Lourdes Health System is opening a 21-bed unit to treat active-duty military women with post-traumatic stress disorder and other behavioral illnesses.
Living Springs at Lourdes is scheduled to open this month at Lourdes Medical Center of Burlington County in Willingboro and will be only the fifth such center in the country and the only one on the East Coast, Lourdes officials said.
A ribbon-cutting is scheduled for Wednesday.
Alexander J. Hatala, president and chief executive of Lourdes, said in an interview Tuesday that Living Springs builds on an existing partnership for medical care at Joint Base McGuire-Dix-Lakehurst.
"We've had a great relationship with the military since 2001," Hatala said.
Post-traumatic stress disorder is a behavioral illness that can afflict people who have witnessed terrifying events, such as being shot at on a battlefield or seeing friends killed.
Women, who make up about 15 percent of the armed forces, are more likely to suffer post-traumatic stress disorder than men, in part because they are more likely to be sexually assaulted, according to the U.S. Department of Veteran Affairs.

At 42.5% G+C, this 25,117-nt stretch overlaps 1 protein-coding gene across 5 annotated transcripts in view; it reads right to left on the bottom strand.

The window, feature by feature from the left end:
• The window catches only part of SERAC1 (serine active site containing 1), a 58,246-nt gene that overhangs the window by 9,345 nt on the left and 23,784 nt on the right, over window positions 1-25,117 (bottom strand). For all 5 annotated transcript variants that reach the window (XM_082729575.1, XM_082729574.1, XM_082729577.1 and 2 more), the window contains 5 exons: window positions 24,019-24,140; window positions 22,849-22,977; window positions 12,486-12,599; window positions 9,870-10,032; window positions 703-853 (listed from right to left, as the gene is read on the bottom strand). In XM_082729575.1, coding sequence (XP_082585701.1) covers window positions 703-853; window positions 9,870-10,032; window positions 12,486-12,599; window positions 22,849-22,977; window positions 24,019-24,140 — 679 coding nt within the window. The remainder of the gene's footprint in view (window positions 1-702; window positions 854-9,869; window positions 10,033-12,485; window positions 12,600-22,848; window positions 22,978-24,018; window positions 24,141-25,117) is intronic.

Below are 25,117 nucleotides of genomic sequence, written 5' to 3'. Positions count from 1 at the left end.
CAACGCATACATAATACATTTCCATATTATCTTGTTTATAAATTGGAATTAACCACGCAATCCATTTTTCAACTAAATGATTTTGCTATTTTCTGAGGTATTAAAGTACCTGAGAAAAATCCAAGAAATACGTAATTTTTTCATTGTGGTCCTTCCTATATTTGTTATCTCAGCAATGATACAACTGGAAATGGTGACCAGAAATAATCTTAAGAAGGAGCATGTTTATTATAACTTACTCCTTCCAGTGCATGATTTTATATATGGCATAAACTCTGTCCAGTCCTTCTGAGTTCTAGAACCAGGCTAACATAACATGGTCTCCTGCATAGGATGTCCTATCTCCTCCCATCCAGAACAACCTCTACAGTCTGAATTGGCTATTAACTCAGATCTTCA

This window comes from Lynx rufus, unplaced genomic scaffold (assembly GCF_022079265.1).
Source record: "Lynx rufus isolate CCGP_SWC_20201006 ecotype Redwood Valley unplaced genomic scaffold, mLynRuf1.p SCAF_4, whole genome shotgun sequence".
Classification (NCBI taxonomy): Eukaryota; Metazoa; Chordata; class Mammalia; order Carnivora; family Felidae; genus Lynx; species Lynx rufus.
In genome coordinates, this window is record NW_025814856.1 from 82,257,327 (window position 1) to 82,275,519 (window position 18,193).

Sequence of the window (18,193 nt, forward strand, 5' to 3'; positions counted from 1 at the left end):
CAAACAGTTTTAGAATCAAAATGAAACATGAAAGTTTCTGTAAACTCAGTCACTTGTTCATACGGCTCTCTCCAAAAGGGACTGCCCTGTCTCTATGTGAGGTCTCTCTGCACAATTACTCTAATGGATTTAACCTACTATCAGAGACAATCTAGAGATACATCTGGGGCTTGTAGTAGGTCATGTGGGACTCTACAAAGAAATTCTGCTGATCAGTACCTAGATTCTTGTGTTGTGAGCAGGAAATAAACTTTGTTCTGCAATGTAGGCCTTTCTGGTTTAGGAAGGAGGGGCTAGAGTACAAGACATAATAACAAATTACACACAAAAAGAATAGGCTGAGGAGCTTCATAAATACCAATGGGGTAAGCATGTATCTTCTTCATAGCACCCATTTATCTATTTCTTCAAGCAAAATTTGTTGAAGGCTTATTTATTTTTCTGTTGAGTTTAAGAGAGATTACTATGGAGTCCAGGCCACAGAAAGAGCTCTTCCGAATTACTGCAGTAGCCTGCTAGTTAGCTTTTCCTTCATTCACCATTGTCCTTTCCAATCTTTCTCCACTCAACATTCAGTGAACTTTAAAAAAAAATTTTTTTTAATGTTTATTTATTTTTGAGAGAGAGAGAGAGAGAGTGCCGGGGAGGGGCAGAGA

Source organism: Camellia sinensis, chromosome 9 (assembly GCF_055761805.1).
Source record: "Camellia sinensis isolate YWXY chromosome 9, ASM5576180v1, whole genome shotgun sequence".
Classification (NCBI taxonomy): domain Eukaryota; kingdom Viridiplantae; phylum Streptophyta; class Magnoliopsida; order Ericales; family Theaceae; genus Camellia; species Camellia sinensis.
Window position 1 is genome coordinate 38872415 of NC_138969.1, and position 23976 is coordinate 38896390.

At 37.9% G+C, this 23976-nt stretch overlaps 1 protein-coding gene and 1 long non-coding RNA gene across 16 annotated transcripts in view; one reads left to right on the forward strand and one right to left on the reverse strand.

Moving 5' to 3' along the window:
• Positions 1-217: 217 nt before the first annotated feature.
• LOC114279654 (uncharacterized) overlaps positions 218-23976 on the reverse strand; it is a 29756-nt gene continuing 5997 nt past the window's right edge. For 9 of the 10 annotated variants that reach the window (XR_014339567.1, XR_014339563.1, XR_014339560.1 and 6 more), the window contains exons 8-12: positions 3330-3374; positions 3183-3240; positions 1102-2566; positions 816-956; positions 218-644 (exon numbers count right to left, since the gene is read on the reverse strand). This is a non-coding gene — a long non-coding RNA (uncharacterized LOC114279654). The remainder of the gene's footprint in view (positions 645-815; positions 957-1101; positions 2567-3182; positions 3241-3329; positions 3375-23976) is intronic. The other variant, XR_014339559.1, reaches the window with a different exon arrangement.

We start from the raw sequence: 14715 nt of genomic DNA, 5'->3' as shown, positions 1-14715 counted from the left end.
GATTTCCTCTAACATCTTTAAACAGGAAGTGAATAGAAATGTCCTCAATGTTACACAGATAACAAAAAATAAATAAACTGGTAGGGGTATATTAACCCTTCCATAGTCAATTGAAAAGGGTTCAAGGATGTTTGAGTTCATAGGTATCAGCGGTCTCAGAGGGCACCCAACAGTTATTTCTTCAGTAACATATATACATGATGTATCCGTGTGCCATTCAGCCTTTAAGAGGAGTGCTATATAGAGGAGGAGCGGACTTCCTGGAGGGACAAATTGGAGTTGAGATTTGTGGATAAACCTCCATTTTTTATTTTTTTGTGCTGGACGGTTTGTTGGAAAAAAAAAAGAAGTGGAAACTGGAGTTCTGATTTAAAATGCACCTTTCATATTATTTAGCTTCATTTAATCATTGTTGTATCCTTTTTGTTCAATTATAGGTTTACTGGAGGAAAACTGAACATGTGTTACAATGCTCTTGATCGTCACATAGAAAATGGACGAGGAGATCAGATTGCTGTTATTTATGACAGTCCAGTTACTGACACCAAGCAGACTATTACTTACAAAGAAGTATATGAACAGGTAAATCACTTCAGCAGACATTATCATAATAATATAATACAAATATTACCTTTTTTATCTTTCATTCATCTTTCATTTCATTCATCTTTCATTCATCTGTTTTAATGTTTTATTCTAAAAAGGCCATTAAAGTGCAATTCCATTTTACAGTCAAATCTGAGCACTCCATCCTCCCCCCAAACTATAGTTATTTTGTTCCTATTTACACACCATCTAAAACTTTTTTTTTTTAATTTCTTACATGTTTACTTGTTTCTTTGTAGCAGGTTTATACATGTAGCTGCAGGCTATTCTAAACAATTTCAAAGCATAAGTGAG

Overall, 11 percent of veterans of the war in Afghanistan have post-traumatic stress disorder, and 20 percent of Iraqi war veterans have it, according to Veterans Affairs estimates.
Lourdes estimated 60 percent of Living Springs patients would be admitted for post-traumatic stress disorder.
The system will spend $1 million to refurbish a former pediatric unit and hire 30 people to staff it, Hatala said.
Mark Nessel, executive vice president and chief operating officer at Lourdes, said military officials had said they expected the unit, with three private rooms and nine semi-private rooms, to be filled to near-capacity all the time.
"They have patients ready to go as soon as we're open," Nessel said.